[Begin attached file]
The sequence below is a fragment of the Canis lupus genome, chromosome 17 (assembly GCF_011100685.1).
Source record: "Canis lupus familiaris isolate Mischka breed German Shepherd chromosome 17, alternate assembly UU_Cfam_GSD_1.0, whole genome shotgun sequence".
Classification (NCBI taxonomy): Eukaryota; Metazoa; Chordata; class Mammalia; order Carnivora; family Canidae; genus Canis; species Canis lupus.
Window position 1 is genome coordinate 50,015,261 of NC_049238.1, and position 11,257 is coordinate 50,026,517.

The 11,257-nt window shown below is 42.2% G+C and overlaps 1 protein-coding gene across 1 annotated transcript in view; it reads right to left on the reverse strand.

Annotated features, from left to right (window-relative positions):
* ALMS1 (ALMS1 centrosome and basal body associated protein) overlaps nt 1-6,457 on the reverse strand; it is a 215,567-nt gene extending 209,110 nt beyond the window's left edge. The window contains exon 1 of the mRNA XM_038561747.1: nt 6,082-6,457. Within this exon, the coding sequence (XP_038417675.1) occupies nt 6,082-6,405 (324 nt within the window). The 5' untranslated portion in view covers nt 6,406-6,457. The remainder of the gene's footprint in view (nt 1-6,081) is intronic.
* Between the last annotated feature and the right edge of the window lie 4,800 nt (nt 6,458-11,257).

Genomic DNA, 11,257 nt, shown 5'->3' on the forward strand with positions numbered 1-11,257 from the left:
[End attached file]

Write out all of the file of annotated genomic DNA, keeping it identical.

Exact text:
The sequence below is a fragment of the Canis lupus genome, chromosome 17 (assembly GCF_011100685.1).
Source record: "Canis lupus familiaris isolate Mischka breed German Shepherd chromosome 17, alternate assembly UU_Cfam_GSD_1.0, whole genome shotgun sequence".
Classification (NCBI taxonomy): Eukaryota; Metazoa; Chordata; class Mammalia; order Carnivora; family Canidae; genus Canis; species Canis lupus.
Window position 1 is genome coordinate 50,015,261 of NC_049238.1, and position 11,257 is coordinate 50,026,517.

The 11,257-nt window shown below is 42.2% G+C and overlaps 1 protein-coding gene across 1 annotated transcript in view; it reads right to left on the reverse strand.

Annotated features, from left to right (window-relative positions):
* ALMS1 (ALMS1 centrosome and basal body associated protein) overlaps nt 1-6,457 on the reverse strand; it is a 215,567-nt gene extending 209,110 nt beyond the window's left edge. The window contains exon 1 of the mRNA XM_038561747.1: nt 6,082-6,457. Within this exon, the coding sequence (XP_038417675.1) occupies nt 6,082-6,405 (324 nt within the window). The 5' untranslated portion in view covers nt 6,406-6,457. The remainder of the gene's footprint in view (nt 1-6,081) is intronic.
* Between the last annotated feature and the right edge of the window lie 4,800 nt (nt 6,458-11,257).

Genomic DNA, 11,257 nt, shown 5'->3' on the forward strand with positions numbered 1-11,257 from the left: